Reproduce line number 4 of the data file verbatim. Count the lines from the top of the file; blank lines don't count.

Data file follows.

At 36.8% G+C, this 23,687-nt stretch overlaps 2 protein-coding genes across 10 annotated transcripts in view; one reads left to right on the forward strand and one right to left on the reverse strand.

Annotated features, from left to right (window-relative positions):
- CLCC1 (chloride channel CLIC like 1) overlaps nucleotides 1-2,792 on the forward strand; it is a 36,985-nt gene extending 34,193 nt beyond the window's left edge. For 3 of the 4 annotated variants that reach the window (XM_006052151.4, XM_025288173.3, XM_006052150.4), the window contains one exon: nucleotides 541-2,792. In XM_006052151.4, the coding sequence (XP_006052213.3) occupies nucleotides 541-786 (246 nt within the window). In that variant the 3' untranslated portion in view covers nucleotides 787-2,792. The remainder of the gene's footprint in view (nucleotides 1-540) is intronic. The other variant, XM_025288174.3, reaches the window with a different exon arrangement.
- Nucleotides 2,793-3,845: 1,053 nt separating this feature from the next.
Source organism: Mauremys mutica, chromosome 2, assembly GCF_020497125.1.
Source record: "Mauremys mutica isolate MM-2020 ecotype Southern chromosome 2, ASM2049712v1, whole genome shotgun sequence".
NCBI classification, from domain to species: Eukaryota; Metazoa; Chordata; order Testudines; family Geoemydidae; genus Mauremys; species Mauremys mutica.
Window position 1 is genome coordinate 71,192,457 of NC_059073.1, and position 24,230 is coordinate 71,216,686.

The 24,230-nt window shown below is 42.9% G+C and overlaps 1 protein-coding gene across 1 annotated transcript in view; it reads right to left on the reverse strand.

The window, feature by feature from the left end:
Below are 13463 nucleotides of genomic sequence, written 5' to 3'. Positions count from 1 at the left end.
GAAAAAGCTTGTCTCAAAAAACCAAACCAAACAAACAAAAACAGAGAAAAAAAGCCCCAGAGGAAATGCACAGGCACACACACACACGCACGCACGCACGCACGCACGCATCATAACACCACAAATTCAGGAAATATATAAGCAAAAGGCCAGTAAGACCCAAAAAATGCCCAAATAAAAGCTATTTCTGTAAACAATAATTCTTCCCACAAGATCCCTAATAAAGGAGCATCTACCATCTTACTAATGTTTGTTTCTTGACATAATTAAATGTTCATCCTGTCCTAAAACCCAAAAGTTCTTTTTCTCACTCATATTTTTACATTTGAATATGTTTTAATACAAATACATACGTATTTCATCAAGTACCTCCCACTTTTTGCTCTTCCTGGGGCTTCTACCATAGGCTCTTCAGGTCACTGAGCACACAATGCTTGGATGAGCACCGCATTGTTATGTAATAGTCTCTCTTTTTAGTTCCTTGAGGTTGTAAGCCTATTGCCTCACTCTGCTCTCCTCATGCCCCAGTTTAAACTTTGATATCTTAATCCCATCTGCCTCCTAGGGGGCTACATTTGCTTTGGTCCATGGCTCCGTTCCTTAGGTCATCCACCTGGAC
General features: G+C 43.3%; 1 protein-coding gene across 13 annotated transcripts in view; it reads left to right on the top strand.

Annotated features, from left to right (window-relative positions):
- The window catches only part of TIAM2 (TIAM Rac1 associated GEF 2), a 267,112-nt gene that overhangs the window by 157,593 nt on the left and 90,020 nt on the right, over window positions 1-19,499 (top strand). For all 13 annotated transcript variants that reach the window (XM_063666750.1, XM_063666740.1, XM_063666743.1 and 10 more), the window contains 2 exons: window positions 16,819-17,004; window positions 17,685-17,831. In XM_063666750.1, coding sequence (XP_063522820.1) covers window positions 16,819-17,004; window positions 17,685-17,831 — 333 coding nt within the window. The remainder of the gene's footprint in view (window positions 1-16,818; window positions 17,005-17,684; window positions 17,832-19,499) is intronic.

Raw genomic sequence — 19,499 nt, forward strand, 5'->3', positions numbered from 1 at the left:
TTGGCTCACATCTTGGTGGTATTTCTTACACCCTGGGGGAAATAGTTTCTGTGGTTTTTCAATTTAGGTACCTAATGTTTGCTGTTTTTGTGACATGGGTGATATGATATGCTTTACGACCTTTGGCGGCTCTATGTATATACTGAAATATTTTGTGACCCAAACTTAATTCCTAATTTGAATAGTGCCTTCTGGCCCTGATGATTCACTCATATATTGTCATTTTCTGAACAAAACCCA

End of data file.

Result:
- Nucleotides 2,793-3,845: 1,053 nt separating this feature from the next.